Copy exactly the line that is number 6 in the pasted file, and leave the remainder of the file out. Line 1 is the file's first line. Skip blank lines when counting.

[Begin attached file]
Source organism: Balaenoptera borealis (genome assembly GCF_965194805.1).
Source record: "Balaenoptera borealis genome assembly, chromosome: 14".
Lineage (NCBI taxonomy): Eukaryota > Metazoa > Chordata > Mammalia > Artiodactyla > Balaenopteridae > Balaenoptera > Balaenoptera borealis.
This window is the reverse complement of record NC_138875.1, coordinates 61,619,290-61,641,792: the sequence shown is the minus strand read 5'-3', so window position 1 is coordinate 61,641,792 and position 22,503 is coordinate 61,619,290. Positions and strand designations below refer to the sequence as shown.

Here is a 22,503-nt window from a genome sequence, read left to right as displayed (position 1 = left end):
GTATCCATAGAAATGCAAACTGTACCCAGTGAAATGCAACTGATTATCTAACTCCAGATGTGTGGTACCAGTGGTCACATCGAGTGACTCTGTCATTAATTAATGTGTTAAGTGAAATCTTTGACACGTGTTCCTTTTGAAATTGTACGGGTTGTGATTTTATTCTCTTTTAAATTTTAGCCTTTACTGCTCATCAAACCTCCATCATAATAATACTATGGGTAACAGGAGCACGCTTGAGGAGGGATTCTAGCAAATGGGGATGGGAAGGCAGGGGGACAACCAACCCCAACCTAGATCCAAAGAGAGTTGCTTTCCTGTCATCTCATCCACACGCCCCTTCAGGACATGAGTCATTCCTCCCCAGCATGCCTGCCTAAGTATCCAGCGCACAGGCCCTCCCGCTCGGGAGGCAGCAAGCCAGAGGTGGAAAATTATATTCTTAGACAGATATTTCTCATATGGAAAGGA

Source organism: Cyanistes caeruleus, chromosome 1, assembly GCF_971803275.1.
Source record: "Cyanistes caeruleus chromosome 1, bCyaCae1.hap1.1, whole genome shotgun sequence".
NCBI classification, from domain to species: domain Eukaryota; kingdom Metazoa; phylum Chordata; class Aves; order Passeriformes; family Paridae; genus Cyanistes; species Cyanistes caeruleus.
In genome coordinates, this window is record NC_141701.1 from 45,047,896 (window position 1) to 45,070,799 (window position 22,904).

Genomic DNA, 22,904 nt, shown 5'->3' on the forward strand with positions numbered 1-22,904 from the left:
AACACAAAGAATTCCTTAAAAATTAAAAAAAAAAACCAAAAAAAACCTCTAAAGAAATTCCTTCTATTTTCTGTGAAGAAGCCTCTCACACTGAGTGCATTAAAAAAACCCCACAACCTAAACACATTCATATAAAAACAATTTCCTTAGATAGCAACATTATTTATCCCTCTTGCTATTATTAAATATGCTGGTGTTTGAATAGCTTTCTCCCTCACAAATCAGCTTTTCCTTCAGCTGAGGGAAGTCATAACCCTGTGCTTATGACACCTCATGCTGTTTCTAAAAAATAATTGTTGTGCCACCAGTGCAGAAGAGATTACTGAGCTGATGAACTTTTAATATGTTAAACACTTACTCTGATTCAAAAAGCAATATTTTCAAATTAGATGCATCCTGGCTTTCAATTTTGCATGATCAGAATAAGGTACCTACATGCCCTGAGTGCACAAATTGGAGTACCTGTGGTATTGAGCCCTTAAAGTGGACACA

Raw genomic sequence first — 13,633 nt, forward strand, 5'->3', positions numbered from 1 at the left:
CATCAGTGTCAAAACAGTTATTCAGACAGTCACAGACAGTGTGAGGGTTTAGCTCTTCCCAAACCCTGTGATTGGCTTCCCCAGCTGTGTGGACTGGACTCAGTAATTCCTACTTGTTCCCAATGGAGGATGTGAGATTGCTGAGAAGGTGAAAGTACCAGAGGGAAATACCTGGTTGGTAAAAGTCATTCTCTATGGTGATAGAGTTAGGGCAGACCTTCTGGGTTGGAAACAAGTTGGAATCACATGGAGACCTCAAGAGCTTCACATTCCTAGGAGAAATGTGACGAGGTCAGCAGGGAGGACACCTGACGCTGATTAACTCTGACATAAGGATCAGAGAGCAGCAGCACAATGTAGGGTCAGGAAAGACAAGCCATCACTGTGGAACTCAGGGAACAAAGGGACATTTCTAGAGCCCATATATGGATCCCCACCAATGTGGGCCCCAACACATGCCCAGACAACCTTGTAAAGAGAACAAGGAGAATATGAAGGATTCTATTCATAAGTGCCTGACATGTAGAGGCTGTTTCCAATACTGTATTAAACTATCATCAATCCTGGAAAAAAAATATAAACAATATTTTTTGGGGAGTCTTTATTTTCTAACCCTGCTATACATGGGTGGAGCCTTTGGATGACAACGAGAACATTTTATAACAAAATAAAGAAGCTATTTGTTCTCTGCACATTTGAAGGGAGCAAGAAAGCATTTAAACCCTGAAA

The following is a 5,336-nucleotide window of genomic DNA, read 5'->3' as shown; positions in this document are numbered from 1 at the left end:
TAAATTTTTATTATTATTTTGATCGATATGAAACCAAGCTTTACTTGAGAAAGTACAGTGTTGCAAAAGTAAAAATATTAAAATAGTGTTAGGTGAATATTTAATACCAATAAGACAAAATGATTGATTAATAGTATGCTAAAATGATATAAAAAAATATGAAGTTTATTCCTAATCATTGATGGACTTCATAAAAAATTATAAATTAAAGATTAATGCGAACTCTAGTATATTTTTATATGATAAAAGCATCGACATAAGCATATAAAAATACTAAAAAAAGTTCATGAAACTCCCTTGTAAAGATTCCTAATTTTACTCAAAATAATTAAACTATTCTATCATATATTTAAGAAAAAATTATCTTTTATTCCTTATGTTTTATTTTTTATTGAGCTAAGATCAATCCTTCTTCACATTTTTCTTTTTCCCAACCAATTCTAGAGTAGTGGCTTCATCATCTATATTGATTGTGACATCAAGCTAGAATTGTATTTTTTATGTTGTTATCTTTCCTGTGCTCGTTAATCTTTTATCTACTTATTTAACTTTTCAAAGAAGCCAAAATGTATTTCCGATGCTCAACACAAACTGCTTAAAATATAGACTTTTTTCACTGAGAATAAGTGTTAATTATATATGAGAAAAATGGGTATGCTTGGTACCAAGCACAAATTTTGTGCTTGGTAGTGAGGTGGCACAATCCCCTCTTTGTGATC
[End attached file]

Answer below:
GTATCCATAGAAATGCAAACTGTACCCAGTGAAATGCAACTGATTATCTAACTCCAGATGTGTGGTACCAGTGGTCACATCGAGTGACTCTGTCATTAATTAATGTGTTAAGTGAAATCTTTGACACGTGTTCCTTTTGAAATTGTACGGGTTGTGATTTTATTCTCTTTTAAATTTTAGCCTTTACTGCTCATCAAACCTCCATCATAATAATACTATGGGTAACAGGAGCACGCTTGAGGAGGGATTCTAGCAAATGGGGATGGGAAGGCAGGGGGACAACCAACCCCAACCTAGATCCAAAGAGAGTTGCTTTCCTGTCATCTCATCCACACGCCCCTTCAGGACATGAGTCATTCCTCCCCAGCATGCCTGCCTAAGTATCCAGCGCACAGGCCCTCCCGCTCGGGAGGCAGCAAGCCAGAGGTGGAAAATTATATTCTTAGACAGATATTTCTCATATGGAAAGGA